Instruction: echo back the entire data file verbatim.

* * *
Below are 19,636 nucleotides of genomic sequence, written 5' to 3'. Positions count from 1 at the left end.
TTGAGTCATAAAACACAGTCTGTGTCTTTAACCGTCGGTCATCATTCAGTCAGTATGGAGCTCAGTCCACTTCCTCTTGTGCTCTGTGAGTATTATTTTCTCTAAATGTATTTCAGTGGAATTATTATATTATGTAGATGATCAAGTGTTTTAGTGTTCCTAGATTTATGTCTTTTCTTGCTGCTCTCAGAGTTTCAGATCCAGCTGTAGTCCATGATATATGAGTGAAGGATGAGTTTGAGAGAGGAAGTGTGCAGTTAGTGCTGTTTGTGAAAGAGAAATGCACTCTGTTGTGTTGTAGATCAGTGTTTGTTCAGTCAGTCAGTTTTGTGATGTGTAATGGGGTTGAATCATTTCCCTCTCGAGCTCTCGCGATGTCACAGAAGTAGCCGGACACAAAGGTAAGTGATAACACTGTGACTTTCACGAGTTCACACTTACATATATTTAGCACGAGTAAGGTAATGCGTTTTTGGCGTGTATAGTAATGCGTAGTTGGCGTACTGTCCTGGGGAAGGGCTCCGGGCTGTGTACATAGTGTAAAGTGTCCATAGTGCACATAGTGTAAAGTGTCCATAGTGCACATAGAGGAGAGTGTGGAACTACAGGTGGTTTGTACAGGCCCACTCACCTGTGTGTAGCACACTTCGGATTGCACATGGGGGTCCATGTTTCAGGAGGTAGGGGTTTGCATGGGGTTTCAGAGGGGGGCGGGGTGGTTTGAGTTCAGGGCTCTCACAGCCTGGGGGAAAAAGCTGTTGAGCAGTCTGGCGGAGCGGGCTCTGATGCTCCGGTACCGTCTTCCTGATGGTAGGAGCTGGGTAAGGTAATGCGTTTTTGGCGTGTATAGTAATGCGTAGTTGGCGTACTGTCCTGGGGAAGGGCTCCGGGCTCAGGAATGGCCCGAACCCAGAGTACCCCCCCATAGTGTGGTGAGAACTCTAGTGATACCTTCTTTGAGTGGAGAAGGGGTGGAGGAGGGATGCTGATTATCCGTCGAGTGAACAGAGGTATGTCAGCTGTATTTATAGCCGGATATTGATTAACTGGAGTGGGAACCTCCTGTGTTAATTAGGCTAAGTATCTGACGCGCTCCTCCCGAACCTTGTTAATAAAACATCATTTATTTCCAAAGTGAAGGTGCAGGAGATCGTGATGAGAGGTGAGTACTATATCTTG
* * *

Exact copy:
Below are 19,636 nucleotides of genomic sequence, written 5' to 3'. Positions count from 1 at the left end.
TTGAGTCATAAAACACAGTCTGTGTCTTTAACCGTCGGTCATCATTCAGTCAGTATGGAGCTCAGTCCACTTCCTCTTGTGCTCTGTGAGTATTATTTTCTCTAAATGTATTTCAGTGGAATTATTATATTATGTAGATGATCAAGTGTTTTAGTGTTCCTAGATTTATGTCTTTTCTTGCTGCTCTCAGAGTTTCAGATCCAGCTGTAGTCCATGATATATGAGTGAAGGATGAGTTTGAGAGAGGAAGTGTGCAGTTAGTGCTGTTTGTGAAAGAGAAATGCACTCTGTTGTGTTGTAGATCAGTGTTTGTTCAGTCAGTCAGTTTTGTGATGTGTAATGGGGTTGAATCATTTCCCTCTCGAGCTCTCGCGATGTCACAGAAGTAGCCGGACACAAAGGTAAGTGATAACACTGTGACTTTCACGAGTTCACACTTACATATATTTAGCACGAGTAAGGTAATGCGTTTTTGGCGTGTATAGTAATGCGTAGTTGGCGTACTGTCCTGGGGAAGGGCTCCGGGCTGTGTACATAGTGTAAAGTGTCCATAGTGCACATAGTGTAAAGTGTCCATAGTGCACATAGAGGAGAGTGTGGAACTACAGGTGGTTTGTACAGGCCCACTCACCTGTGTGTAGCACACTTCGGATTGCACATGGGGGTCCATGTTTCAGGAGGTAGGGGTTTGCATGGGGTTTCAGAGGGGGGCGGGGTGGTTTGAGTTCAGGGCTCTCACAGCCTGGGGGAAAAAGCTGTTGAGCAGTCTGGCGGAGCGGGCTCTGATGCTCCGGTACCGTCTTCCTGATGGTAGGAGCTGGGTAAGGTAATGCGTTTTTGGCGTGTATAGTAATGCGTAGTTGGCGTACTGTCCTGGGGAAGGGCTCCGGGCTCAGGAATGGCCCGAACCCAGAGTACCCCCCCATAGTGTGGTGAGAACTCTAGTGATACCTTCTTTGAGTGGAGAAGGGGTGGAGGAGGGATGCTGATTATCCGTCGAGTGAACAGAGGTATGTCAGCTGTATTTATAGCCGGATATTGATTAACTGGAGTGGGAACCTCCTGTGTTAATTAGGCTAAGTATCTGACGCGCTCCTCCCGAACCTTGTTAATAAAACATCATTTATTTCCAAAGTGAAGGTGCAGGAGATCGTGATGAGAGGTGAGTACTATATCTTG